The design and built-in flexibility of the Google Earth platform makes it an extremely useful tool for a variety of causes and organizations. Google maps and Google Earth can be embedded in websites or shared among a small, specified group of users through KML (Keyhole Markup Language) files, a coding scheme bought by Google (to learn more about KML coding and its uses, please see the "Resources" section below). With the advent of new applications, data can now be collected and distributed by mobile phones. Google has made enormous strides in the world of mapping applications, however, there are still some major drawbacks.

For the true power of Google Earth and maps to be experienced fully, one must have access to the newest technologies: computers with fast processors and lots of memory, high speed internet, an I-phone, etc. This means that Google Earth and Google Maps are best utilized in urban centers and developed countries. Many of the applications toward crisis mapping and climate change are necessarily geared toward less-advantaged populations and trying to help areas of the world that are the poorest and most likely to be affected by these crises. Google has understandably and perhaps wisely focused its outreach efforts on NGOs and other public interest organizations, which by their very nature are more likely to have access to disadvantaged populations and work in developing regions of the world, yet also have access to newer technologies and software that make it possible to use Google Earth. The Google Earth platform is a great advocacy and education tool, and has figured out how to enable NGOs and other interested parties in crowd sourcing information from around the world. Hopefully, as technologies continue to evolve, and become cheaper, Google will be able to transform its innovation into a product that can also be used to directly enable those populations which are most vulnerable.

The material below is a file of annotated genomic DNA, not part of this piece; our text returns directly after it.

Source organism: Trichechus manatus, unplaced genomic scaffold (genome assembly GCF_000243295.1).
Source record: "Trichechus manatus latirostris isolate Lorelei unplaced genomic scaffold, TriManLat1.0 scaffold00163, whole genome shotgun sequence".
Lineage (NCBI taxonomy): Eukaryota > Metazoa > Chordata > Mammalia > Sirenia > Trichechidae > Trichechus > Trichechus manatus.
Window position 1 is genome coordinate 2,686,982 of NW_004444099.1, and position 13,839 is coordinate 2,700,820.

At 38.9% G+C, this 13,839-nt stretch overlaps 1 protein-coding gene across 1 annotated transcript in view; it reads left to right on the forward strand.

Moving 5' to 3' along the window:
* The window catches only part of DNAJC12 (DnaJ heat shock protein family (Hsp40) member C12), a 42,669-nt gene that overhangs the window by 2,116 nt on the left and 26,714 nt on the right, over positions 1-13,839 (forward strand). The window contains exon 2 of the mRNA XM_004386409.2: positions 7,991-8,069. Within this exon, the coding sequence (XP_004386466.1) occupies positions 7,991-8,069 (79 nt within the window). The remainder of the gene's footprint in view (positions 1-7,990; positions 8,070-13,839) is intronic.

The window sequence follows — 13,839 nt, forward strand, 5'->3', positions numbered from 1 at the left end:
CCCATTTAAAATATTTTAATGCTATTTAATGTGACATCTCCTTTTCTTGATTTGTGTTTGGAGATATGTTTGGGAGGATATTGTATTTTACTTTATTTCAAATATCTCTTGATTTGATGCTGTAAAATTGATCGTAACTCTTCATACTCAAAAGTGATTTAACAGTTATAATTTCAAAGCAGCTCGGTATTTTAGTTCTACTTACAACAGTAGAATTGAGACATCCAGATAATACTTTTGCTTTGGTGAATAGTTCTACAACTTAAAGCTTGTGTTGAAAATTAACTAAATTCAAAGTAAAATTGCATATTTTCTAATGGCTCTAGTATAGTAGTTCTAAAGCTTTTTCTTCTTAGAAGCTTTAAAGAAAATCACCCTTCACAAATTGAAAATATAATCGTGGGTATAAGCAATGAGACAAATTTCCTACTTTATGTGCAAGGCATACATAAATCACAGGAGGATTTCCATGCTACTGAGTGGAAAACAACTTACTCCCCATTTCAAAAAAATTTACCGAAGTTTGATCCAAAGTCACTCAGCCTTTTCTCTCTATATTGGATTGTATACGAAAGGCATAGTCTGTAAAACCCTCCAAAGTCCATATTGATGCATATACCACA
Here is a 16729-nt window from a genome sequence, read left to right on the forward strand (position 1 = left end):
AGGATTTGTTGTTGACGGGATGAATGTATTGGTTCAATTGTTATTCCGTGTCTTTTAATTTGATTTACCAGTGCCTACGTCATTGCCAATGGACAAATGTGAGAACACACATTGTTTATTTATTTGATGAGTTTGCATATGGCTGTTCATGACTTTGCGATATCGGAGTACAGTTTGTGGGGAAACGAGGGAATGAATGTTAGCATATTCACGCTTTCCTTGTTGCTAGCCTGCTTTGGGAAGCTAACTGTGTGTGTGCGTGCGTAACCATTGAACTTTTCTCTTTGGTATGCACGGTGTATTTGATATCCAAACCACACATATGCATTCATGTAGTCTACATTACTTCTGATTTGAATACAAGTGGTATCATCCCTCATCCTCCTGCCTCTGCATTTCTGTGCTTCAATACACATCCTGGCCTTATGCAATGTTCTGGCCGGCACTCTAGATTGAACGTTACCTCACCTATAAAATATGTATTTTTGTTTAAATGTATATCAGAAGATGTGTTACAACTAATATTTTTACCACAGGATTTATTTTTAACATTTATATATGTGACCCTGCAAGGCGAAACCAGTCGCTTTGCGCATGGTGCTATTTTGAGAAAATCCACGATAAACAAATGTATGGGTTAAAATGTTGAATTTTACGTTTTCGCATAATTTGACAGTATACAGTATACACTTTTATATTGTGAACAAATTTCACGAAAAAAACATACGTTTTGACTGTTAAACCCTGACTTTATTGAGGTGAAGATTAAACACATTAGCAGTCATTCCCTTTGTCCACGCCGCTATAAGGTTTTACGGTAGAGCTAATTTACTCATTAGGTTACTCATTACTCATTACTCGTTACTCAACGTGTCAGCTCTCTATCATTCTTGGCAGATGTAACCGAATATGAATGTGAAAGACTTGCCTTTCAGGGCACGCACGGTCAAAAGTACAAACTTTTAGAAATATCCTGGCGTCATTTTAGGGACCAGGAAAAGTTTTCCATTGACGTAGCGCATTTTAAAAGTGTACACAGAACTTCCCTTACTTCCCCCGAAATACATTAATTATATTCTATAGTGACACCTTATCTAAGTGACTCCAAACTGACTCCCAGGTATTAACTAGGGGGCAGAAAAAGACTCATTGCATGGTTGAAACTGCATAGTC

Accessing and viewing projects done with Google Earth layers is relatively easy to figure out, and downloading Google Earth, if you have high-speed Internet and a fast computer, is a breeze. However, the creating layers in Google Earth requires a bit of a learning curve, and enabling others to use or see those layers outside of the Google Earth application (embedded on a webpage, for example) is tricky and at times downright frustrating. Google does provided a long list of resources on how to use Google Earth and Maps, but for the non-tech savvy individual, it might not be worth the effort to learn. A simpler interface and more efficient methods of sharing your layered data outside of the Google Earth application would be a huge improvement.

Climate Mapping Challenges:
When it comes specifically to mapping climate change, there are a number of pressing obstacles, which are not unique to the Google Earth platform. Whom to crowd-source from, how to screen the in-coming information and determine reliability, and how best to use the platform to share information in a way that impacts change are difficulties all climate mapping programs face, including those who choose to use Google Earth. Google Earth does have the advantage of "layers", which allow a user to congregate data from multiple sources and projects onto a single map in Google Earth by clicking on the layers which you want to view. However, thus far there is no "climate change" tab which would then show you all the mapped effects of climate change from various sources around the world. That kind of amalgamation of data could be useful, however, "ownership rights", conflicting reports, and cooperation between organizations collecting such data could pose overwhelming challenges.


Google Earth:
Google Earth Resources, 3rd Party Software, and Guides
Google Earth Outreach Showcase Projects
Understanding KML in Google

Official Google Earth Blog
LatLong Blog - News and Notes by the Google Earth and Mapping Team
Google GeoDevelopers Official Blog
Informative Blog about the latest developments in Google Earth - outside source
Ogle Earth Blog - covering all things Google Earth related
Google Earth Hacks
Google Maps Mania